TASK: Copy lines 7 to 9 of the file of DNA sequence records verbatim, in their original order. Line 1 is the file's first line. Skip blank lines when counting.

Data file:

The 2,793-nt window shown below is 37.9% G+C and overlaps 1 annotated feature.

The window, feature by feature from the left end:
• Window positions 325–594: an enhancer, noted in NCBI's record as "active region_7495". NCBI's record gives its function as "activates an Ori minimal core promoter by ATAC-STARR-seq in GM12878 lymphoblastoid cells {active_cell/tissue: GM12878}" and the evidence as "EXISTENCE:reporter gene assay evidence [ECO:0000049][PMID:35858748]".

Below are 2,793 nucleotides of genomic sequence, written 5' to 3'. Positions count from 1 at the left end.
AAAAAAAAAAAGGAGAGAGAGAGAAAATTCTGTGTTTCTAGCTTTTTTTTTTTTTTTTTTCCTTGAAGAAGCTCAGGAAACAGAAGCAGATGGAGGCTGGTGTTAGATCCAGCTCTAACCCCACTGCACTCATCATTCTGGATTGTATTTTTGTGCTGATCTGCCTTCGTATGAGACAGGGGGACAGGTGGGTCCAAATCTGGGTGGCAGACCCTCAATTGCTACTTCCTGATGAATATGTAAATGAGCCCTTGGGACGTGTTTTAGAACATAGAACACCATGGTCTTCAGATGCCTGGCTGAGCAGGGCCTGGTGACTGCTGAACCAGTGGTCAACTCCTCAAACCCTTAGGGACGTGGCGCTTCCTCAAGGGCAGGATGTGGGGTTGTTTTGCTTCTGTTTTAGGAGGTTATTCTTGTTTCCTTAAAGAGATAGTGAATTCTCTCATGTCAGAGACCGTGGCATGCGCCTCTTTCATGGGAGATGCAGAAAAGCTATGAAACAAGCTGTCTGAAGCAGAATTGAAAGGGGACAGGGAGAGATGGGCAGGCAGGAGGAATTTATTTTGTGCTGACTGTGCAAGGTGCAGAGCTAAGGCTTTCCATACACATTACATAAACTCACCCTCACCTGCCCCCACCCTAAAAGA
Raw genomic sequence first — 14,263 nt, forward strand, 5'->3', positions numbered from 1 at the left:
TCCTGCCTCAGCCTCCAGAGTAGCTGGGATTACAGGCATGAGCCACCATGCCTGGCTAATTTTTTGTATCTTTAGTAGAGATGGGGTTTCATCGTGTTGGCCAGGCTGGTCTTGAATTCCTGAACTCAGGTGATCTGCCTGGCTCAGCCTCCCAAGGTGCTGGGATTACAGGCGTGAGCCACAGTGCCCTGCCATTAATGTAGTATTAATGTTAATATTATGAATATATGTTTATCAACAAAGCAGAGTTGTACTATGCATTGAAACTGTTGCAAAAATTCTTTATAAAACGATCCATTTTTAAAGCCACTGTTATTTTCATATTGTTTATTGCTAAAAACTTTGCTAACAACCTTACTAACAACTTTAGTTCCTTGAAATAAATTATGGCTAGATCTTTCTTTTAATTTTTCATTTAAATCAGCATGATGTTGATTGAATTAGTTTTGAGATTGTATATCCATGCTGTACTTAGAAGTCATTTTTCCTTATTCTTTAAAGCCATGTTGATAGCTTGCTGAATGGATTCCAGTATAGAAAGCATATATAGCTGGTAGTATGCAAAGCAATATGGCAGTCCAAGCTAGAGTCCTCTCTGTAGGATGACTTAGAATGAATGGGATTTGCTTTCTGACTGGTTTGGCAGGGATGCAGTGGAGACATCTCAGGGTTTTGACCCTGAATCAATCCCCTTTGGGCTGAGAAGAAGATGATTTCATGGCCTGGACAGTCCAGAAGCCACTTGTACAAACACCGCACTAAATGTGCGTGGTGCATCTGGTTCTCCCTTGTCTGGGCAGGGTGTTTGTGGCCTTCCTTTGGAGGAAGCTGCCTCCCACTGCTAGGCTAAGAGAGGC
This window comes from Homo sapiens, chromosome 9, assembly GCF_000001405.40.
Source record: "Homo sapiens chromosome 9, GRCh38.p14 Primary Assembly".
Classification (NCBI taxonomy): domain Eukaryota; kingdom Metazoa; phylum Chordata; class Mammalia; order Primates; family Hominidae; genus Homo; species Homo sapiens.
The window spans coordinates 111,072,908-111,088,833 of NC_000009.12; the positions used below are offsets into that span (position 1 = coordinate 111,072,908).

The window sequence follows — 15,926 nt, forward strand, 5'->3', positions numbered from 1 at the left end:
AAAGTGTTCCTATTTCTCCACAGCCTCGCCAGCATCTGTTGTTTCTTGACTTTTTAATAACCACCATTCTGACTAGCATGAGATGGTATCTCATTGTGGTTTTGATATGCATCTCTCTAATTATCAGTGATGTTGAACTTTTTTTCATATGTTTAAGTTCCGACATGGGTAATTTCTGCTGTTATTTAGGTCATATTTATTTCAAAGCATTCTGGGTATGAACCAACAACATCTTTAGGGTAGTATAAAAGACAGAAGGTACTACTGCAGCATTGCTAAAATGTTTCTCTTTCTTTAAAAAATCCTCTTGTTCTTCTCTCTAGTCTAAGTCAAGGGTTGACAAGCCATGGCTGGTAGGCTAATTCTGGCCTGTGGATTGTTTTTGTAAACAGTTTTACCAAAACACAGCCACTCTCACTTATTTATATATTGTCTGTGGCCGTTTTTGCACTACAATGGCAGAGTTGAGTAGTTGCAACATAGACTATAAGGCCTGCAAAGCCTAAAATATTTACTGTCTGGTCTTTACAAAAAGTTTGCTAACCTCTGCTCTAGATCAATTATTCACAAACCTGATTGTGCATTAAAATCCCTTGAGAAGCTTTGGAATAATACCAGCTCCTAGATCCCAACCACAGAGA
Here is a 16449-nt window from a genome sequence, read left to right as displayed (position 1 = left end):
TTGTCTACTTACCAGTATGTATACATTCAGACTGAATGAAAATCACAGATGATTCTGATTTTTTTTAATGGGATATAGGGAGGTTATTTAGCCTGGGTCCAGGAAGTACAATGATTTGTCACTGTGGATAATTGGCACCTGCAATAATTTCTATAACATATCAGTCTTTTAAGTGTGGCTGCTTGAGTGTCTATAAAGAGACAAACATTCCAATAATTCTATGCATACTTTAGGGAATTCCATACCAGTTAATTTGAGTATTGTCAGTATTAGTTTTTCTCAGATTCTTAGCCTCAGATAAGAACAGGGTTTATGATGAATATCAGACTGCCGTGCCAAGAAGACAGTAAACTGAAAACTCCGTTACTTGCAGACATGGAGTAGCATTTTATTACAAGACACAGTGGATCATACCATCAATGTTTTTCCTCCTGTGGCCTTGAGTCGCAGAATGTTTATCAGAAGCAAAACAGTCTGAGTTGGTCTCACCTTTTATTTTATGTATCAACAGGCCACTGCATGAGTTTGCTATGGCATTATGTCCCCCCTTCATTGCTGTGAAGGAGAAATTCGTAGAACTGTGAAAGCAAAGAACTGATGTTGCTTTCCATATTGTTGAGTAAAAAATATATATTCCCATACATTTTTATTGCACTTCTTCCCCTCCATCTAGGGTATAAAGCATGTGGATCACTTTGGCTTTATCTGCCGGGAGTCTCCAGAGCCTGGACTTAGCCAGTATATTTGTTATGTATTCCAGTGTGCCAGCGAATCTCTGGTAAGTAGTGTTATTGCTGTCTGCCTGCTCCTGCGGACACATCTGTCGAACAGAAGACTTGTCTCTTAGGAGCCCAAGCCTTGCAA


TCCTGCCTCAGCCTCCAGAGTAGCTGGGATTACAGGCATGAGCCACCATGCCTGGCTAATTTTTTGTATCTTTAGTAGAGATGGGGTTTCATCGTGTTGGCCAGGCTGGTCTTGAATTCCTGAACTCAGGTGATCTGCCTGGCTCAGCCTCCCAAGGTGCTGGGATTACAGGCGTGAGCCACAGTGCCCTGCCATTAATGTAGTATTAATGTTAATATTATGAATATATGTTTATCAACAAAGCAGAGTTGTACTATGCATTGAAACTGTTGCAAAAATTCTTTATAAAACGATCCATTTTTAAAGCCACTGTTATTTTCATATTGTTTATTGCTAAAAACTTTGCTAACAACCTTACTAACAACTTTAGTTCCTTGAAATAAATTATGGCTAGATCTTTCTTTTAATTTTTCATTTAAATCAGCATGATGTTGATTGAATTAGTTTTGAGATTGTATATCCATGCTGTACTTAGAAGTCATTTTTCCTTATTCTTTAAAGCCATGTTGATAGCTTGCTGAATGGATTCCAGTATAGAAAGCATATATAGCTGGTAGTATGCAAAGCAATATGGCAGTCCAAGCTAGAGTCCTCTCTGTAGGATGACTTAGAATGAATGGGATTTGCTTTCTGACTGGTTTGGCAGGGATGCAGTGGAGACATCTCAGGGTTTTGACCCTGAATCAATCCCCTTTGGGCTGAGAAGAAGATGATTTCATGGCCTGGACAGTCCAGAAGCCACTTGTACAAACACCGCACTAAATGTGCGTGGTGCATCTGGTTCTCCCTTGTCTGGGCAGGGTGTTTGTGGCCTTCCTTTGGAGGAAGCTGCCTCCCACTGCTAGGCTAAGAGAGGC
This window comes from Homo sapiens, chromosome 9, assembly GCF_000001405.40.
Source record: "Homo sapiens chromosome 9, GRCh38.p14 Primary Assembly".